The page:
The public service broadcasters are ERT and Vouli TV (dedicated to Parliament debates). Eight national TV stations are licensed: 902 Aristera sta FM, Alpha TV, Alter Channel, ANT1, Mega Channel, Skai TV, Star Channel, Makedonia TV. The three licensed local/regional TVs are Tileasti, Tiletora and the Municipal Channel of Thessaloniki. Other 123 had applied for a license in 2010.
Satellite broadcasting channels include the public ERT-World and Vouli TV and the private Antenna-Sat, Mega Cosmos, Alpha Without Frontiers, Star International, Teleasty, Alter Globe, Channel 10, Mad International and Extra 3. Foreign satellite channels are broadcast by ERT for free, including CNN International, Cyprus Sat, RIK 1. The Hellas-Sat 2satellites allows to re-broadcast programmes to Europe, the Middle East and South Africa.
In 2010, the TV market was led by Mega Channel (22.1 percent audience) and Antenna (16.8%), followed by Alpha TV (15.1 percent) and Star (11.4 percent). Public channels have lower viewerships (NET 10.09 percent, ET-3 4 percent and ET-1 3.7 percent). Advertisers likewise favour private channels.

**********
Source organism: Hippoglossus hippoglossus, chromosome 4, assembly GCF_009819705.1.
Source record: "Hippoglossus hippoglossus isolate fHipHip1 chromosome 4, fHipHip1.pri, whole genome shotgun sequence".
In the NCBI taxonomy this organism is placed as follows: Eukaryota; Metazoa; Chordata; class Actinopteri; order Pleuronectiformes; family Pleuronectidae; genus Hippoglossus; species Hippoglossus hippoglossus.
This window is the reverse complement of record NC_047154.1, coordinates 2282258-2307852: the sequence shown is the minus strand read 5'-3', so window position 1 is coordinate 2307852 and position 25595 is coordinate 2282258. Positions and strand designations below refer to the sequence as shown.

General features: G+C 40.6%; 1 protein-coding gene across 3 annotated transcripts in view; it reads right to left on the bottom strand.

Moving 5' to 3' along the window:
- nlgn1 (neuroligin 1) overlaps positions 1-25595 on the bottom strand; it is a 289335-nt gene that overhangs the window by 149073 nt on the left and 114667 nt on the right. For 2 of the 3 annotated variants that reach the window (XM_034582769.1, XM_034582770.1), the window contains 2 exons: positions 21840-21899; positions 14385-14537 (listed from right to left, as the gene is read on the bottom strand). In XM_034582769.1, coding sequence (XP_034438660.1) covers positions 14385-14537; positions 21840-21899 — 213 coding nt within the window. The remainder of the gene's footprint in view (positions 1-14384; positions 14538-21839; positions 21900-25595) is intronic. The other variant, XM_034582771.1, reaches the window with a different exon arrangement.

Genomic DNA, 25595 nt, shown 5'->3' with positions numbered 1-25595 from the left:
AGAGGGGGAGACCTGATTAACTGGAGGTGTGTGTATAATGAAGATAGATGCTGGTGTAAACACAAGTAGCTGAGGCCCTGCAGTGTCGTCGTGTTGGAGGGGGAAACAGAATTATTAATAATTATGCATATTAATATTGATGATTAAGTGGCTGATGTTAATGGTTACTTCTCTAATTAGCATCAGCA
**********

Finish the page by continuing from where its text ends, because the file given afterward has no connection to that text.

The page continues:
Pay-TV was introduced by Multichoice Hellas with its NOVA bouquet of satellite channels. Poor infrastructure has kept back the development of cable TV (below 1% penetration). Until 1998, only public service broadcasters could lay and operate cable infrastructure. At 8.9%, Greece had the lowest EU rate of cable and satellite TV penetration in 2010.
Main television stations in Greece
Public: ERT1, ERT2, ERT3, ERT HD (Hellenic Broadcasting Corporation).
Private: Mega Channel, ANT1 TV, Star Channel, Alpha TV and Skai TV.
The Internet in Greece relied on PSTN/ISDN modem dial-up from 1990 until 2003, when ADSL was commercially launched by incumbent operator OTE. ADSL2+ and VDSL2 is currently the main broadband standard. Greece also has 3G and 4G+ mobile broadband (HSPA) and a more expensive Satellite Internet access. Greece has an extensive fiber optic network throughout the country.
63% of the Greek population regularly accessed the internet in 2014.